[This article originally appeared on the United States Court Tennis Preservation Foundation web-site, and is reproduced here with permission.]
Have you ever gone across the sea to Ireland?
Oh the tennis there in Dublin's just awaitin'
[Apologies to the author of the first verse, from one of the Irish folk songs I learned as a child.]
Real tennis in Ireland is, if not alive and well, off the critical list.
The Irish Real Tennis Association (IRTA) has managed to stave off the conversion of the only extant, roofed real tennis court in the Republic of Ireland to a recital hall. Some day, real tennis will indeed once again be played in Eire.
For those of you not following the story of late, the facts: the court was built in 1885 by Sir Edward Guinness (yes, that Guinness), later 1st Earl Iveagh; it was the venue for the 1890 World Championships (Tom Pettitt vs. Charles Saunders); and it was given to the Irish State in 1939 by Rupert Guinness, 2nd Earl of Iveagh, as part of a larger bequest.
World War II intervened, and the court was closed, due to a Government decision to convey it to University College of Dublin (UCD), despite the pleas of players at the court who wrote to the Taoiseach at the time. Since then, the space has been used for a variety of purposes by the (UCD). Never a stronghold of real tennis like the U.K. or the continent, the tradition of Irish real tennis faded in memory, more fable than reality, like leprechauns at the end of a rainbow. That is now changing.
The court exterior is still unmistakably recognizable to anyone who
plays. Indeed, as I approached it, I was reminded of, of all places,
the Hobart court, even though the court was built to the same
specifications as Canford School's court.
The interior is somewhat less recognizable, having suffered the loss of the penthouse roofs and galleries, but the fabled black marble floor is still there, the skylight roof, providing an abundance of sunshine even as late as 7pm, is in a condition to be envied by many courts in use today, and the vestiges of locker rooms and other features recognizable to the real tennis cognoscente remain.
I had occasion to visit this incredible court on a recent trip to Ireland. Though it rained every day I was there, I must confess that the trip was a delight. As a wise man who lives on a mountaintop recently told me, "there is no bad weather, only bad clothing," never more applicable than for Ireland in May. I heartily recommend a trip to Ireland and soon there may be one more reason to go.
The Guinness court is truly not more than 25 paces off St. Stephen's Green, the geographic heart of the culturally and socially vibrant city of Dublin. Ireland continues to enjoy a vigorous economic boom; everywhere there are signs of the "Celtic Tiger." For devotees of real tennis, Dublin, Ireland promises one day to be a great destination for a real tennis holiday.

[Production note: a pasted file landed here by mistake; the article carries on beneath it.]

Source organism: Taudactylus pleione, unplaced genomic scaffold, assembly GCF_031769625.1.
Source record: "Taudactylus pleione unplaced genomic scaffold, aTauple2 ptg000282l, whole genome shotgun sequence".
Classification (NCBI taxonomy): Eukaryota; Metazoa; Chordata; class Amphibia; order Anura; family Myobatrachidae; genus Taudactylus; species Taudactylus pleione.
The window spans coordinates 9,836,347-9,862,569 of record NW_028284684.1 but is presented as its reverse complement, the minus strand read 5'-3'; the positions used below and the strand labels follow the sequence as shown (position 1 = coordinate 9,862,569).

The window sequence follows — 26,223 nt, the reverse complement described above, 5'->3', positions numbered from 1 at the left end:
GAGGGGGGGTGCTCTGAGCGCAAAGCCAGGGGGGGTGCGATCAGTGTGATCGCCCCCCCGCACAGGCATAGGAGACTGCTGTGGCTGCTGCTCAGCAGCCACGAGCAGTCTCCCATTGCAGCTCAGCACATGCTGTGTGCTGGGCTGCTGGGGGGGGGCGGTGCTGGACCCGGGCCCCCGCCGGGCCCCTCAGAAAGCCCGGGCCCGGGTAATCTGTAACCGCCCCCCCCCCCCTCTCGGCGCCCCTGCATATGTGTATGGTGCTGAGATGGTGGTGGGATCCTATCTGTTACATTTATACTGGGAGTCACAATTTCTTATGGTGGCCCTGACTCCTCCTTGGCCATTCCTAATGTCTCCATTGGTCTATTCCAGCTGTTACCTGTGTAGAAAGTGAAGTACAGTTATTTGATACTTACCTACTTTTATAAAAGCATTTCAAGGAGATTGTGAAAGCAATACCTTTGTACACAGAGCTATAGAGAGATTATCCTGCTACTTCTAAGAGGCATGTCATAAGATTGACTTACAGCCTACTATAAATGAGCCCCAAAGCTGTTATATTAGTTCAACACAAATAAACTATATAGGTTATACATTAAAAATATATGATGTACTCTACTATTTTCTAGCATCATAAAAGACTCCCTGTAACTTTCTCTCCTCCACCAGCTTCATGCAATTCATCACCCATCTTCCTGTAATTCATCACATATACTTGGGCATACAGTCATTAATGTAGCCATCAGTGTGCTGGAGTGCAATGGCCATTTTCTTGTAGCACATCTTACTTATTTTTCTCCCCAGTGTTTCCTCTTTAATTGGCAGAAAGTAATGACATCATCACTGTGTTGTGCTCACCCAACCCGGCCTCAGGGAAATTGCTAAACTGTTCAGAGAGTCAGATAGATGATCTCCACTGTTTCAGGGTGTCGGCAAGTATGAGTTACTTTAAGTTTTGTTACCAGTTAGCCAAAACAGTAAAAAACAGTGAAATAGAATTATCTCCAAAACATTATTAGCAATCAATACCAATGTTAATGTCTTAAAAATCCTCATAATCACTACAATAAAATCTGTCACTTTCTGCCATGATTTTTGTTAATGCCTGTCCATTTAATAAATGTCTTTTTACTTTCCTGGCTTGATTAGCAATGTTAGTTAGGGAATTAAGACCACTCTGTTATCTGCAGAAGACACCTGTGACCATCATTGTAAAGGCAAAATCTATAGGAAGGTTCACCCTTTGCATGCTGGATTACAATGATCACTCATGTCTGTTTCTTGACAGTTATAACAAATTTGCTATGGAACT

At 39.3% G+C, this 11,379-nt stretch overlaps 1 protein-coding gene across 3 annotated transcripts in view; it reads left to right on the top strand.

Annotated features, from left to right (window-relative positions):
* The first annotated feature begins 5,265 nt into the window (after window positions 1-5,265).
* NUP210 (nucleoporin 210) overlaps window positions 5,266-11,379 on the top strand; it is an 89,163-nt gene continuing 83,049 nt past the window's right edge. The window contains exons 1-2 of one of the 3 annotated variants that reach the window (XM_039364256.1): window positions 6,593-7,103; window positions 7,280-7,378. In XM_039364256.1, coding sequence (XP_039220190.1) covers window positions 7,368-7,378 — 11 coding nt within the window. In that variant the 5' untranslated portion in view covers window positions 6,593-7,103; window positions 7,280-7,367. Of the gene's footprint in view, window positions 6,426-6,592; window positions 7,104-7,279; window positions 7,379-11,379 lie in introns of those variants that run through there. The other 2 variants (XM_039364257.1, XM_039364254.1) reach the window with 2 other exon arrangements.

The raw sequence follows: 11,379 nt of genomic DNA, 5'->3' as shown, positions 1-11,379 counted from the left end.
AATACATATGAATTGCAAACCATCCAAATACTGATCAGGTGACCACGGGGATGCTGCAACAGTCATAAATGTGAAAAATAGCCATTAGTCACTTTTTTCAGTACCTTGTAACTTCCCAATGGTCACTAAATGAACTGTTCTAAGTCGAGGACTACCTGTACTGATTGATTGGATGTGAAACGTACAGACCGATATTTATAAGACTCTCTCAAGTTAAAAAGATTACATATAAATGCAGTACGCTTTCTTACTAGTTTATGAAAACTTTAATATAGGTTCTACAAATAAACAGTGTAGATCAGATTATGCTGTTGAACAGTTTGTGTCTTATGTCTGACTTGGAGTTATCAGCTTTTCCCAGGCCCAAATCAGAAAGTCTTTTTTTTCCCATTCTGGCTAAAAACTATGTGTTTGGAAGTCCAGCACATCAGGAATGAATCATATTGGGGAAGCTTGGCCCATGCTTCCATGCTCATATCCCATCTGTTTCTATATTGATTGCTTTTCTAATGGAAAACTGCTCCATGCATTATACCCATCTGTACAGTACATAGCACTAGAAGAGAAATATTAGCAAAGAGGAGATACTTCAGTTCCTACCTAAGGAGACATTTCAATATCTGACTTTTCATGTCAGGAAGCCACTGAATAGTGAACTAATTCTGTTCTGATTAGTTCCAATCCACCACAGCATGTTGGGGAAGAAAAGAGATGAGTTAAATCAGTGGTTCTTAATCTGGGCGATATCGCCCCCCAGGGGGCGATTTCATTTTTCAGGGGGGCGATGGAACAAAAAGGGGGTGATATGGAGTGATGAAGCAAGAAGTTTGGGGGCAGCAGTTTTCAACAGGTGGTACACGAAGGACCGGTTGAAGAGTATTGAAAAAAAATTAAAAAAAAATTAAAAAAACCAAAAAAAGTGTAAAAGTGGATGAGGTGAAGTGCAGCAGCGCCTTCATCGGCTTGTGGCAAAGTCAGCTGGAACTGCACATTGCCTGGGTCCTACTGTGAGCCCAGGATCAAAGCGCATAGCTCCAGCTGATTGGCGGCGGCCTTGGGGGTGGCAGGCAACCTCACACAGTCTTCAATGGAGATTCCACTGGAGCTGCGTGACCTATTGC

To begin with, Dublin is "doable" in a long weekend; the flight is shorter than to anywhere else in Europe. When you arrive, you can play "tourist" in a day and a half (with some energy) visiting the multitude of historical, cultural, and artistic sites and exhibits, shop for traditional Irish wares and unique Celtic arts and crafts, and at the end of your day, have your pick from multiple choices in world class dining and myriad hotels in every price range. The euro is the national currency; U.S. dollars are also accepted in most locations.
I stayed at the Shelbourne Hotel, on the opposite side of St. Stephen's Green, and enjoyed their five-star restaurant, as well as their legendary (deservedly so!) afternoon tea. Don't miss the tea, and be sure to arrive hungry! You won't leave that way.
Outside of Dublin, for the truly intrepid with an historical interest in real tennis as well, there is an interesting ruin of a real tennis court made more romantic by its sheer inaccessibility. This curiosity is located on an island several miles off the coast, in the Irish Sea, and reachable only by private boat. I really have no idea of how to get there. The Lambay Island court was, or is, like Falkland Palace in Scotland, an open air venue. It has one-of-a-kind architectural elements, even for real tennis, for example, on the hazard end, unique penthouses set in the MAIN wall to the left.
The unique shot that this allows from the service end is off the main-wall penthouse angle across to the winning gallery. The angles are so arranged.
The connection of this court to several U.S. courts is strong, Lorillard being perhaps the most recognizable family name.
Lambay may be the fairy tale, but the Guinness court, owned by the Irish State, feasible to restore, located within easy commuting distance of 3/5 of Ireland's population, and ideally situated for international visitors, is the real deal, and represents the only feasible means to return real tennis to Ireland. When the UCD vacates, the path will be paved for a capital campaign to restore the court. More information about the Guinness court will be sure to follow.
In the meantime, if you have any questions, please contact me at firstname.lastname@example.org. If I cannot answer them, at least I can try to put you in touch with someone who can.
COMMENTS or QUESTIONS: U.S.C.T.P.F. 215 South 16th St., Philadelphia, PA 19102